More than 100,000 elementary and high school principals had their minds assaulted the other day by a letter from General Foods Corporation on the delights of Increda Bubble bubble gum. The company, whose 1978 advertising outlay of $340 million is more than the total budget of the Food and Drug Administration, sought to assure the educators, via this junk mail on junk food, that Increda Bubble is "a fun and safe" product.
I'm assured, too. The last time General Foods took my money, through advertising appeals to the three McCarthy boys to invest their allowances on Pop Rocks and Cosmic Candy, I stared in amazement as the kids bit into this carbonated glop and felt a cheap high as their mouths sizzled and popped.
I didn't think food porn was an obscenity worth using up what few ounces of parental influence I still had left, so I didn't turn Pop Rocks and Cosmic Candy into what would have been called, at least in my politcized household, "another issue."
It was smart strategy. Soon enough, their mouths got bored with the explosions, the boys returned to the time-tested forms of tooth rot like the Milky Way and Oh Henry. I am raising traditionalists after all.
But for General Foods' Bill Mitchell, the geological wizard who invented rocks that pop, that won't do. As a caterer to experimentalists, he told the principals of the "false rumors" that circulated five years ago about the safety of his fun food. This time around -- and with 500 million servings of Pop Rocks and Cosmic Candy having found their way into the obviously brittle digestive tracts of the nation's young -- Mitchell is out to squellch early any safety fears about his latest invention. Increda Bubble bubble gum, he says, is "entirely safe."
It probably is, though I won't be turning my own mouth into a Yucca Flats testing ground to find out. What's hard to swallow about General Foods -- leaving aside the digestibility of its Pop Rocks, Cool Whip, Kool-Aide, Shake 'n' Bake, Jell-O, Gaines Burgers and other prefabricated treats for man and dog -- is its determination to exploit children and their diets.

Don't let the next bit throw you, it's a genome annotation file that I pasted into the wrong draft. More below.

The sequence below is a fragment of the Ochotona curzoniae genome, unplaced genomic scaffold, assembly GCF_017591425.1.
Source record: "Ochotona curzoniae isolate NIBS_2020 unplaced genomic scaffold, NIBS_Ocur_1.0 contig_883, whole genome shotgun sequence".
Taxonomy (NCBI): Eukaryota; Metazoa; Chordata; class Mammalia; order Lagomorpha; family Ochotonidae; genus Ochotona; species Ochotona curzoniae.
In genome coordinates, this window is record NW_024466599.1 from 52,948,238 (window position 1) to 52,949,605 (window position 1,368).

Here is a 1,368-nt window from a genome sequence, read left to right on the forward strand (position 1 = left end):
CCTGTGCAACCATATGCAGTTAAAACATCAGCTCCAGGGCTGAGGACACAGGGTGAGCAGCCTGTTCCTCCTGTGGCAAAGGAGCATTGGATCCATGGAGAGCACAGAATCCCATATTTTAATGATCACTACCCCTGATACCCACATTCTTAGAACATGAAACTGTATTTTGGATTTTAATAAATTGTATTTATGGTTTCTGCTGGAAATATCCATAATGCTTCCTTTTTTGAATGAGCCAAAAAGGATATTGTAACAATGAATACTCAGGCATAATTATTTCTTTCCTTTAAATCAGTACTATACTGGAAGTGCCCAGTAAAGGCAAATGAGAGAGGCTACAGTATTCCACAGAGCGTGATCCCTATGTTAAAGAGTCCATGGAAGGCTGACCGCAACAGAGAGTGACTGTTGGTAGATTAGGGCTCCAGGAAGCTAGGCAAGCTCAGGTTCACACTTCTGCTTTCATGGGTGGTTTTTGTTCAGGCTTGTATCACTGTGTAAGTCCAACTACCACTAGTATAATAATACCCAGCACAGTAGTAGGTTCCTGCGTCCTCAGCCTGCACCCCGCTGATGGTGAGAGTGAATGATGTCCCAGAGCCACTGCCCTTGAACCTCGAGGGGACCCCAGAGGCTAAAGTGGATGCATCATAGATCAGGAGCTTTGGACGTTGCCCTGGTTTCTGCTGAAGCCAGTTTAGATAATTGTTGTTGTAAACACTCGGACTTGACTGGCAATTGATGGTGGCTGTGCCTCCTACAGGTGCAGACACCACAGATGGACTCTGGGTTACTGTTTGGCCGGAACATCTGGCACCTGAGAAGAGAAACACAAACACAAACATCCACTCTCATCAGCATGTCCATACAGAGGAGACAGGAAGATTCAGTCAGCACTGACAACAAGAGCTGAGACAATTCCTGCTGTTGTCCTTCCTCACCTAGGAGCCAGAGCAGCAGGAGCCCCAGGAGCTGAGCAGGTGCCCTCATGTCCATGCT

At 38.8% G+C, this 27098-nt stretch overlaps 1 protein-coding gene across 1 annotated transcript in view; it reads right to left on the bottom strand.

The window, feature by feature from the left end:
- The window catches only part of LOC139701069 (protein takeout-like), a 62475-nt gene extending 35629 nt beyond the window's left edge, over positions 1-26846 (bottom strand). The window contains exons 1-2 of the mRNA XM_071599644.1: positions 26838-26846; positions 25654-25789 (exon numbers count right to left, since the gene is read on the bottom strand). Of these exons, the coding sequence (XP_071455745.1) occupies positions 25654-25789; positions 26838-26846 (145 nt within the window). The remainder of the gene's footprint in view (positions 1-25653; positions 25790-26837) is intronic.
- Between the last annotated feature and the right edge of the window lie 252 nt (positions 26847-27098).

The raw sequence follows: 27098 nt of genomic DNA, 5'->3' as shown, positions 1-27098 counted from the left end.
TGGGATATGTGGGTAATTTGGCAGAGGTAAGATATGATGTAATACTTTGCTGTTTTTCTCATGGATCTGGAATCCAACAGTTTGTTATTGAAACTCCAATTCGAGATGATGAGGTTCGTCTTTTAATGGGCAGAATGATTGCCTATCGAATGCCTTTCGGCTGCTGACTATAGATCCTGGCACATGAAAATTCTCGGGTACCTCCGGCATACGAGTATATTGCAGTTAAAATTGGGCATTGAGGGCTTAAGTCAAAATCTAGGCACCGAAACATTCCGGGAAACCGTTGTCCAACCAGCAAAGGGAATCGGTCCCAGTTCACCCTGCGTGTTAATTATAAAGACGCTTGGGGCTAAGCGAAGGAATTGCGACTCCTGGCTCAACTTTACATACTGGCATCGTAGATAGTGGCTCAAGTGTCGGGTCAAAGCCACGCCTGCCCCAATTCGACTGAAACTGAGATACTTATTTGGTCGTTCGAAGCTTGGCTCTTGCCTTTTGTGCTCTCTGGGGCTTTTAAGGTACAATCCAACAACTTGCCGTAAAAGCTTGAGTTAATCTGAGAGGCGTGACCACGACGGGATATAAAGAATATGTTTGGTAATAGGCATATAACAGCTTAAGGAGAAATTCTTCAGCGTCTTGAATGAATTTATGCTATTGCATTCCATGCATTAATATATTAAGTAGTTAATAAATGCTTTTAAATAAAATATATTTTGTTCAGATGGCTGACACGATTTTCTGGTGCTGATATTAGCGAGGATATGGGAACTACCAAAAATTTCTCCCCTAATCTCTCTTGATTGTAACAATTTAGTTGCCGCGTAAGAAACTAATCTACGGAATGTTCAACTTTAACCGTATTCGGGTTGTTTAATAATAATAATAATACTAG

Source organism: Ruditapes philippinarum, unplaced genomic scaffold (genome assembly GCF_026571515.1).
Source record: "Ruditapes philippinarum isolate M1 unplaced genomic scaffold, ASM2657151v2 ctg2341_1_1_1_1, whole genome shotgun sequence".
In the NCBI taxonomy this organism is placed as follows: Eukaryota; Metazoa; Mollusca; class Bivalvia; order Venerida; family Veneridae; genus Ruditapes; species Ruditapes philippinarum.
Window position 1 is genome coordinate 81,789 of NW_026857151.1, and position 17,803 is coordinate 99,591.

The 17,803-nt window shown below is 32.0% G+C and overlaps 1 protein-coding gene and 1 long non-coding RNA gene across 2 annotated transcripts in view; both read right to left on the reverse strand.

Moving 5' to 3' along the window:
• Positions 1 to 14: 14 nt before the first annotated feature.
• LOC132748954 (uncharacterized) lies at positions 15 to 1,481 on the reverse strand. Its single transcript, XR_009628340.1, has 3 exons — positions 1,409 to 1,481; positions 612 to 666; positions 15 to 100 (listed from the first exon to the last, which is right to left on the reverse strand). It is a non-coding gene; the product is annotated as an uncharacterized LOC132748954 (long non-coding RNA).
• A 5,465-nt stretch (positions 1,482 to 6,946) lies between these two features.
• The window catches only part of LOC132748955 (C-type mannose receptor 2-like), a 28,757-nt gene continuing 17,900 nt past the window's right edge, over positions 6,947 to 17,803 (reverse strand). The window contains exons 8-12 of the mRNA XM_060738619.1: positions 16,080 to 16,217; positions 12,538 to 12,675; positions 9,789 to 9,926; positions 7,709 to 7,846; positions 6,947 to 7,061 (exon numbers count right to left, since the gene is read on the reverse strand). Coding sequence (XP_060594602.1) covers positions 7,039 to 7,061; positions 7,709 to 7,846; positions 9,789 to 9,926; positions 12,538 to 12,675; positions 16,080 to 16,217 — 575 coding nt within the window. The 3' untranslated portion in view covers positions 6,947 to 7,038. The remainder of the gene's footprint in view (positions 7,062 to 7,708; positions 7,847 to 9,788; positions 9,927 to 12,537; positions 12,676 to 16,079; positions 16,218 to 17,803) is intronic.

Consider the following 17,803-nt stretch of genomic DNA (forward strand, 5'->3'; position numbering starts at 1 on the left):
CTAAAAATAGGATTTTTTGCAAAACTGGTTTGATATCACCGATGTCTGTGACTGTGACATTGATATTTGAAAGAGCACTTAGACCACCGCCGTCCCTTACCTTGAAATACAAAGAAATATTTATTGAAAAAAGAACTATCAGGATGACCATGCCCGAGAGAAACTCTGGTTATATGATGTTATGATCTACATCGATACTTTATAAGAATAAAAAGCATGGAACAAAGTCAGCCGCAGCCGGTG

The Increda Bubble campaign is only the latest of General Foods intrusions into the schools. In 1976, General Foods, through its subsidiary Post Cereals, launched its "Box Tops for Fun and Fitness" promotion. School principals were sent letters explaining that as "a handy way to ward off those budgetary blues that may be afflicting your physical education area," the schools could get "free" gym equipment in exchange for Post boxtops.
It isn't known how many children, mouths awater to enjoy new slides and swings for their playgrounds, filled up every morning on Frosted Rice Krinkles, Cocoa Pebbles and other bowls of candy that General Food's scientists call cereal. But respected nutritionists like Michael Jacobson of the Center of Science in the Public Interest weren't filling up on General Foods propaganda. He figured that at an average of 89 cents for a box of Super Sugar Crisp, families spend $244.75 for 275 box tops that earn one $8.99 Spaulding Dribbler basketball.
Jacobson's magazine, Nutrition Action, stated the obvious: "If parents wanted their children's school to have a basketball that badly, they could contribute several pennies each toward the $8.99 and keep serving their youngsters good breakfasts. And, if Post was really that dedicated to physical fitness and health, it could do away with their most sugary cereals and donate recreation equipment to schools that need it, rather than use the gear to convert elementary schools into high-profit markets."
In 1977, principals in three large cities received letters from General Foods announcing the "Kool-Aid Brand Sav-A-Thon." This time, the high-minded company wanted the kiddies to have "funds for school trips or special equipment," though presumably not school trips to the dentist to see his new high-speed drill. Kool-Aid envelopes or labels would be worth five cents.
Perhaps it is progress that in its latest letter to the schools, on Increda Bubble, General Foods at least isn't disguising itself as Everychild's big pal. But it's the kind of progress that principals and teachers -- weary of budget fights, low reading and math scores, discipline problems -- can live without, just as their students can use some breathing room from the ever-hovering market analysts at General Foods.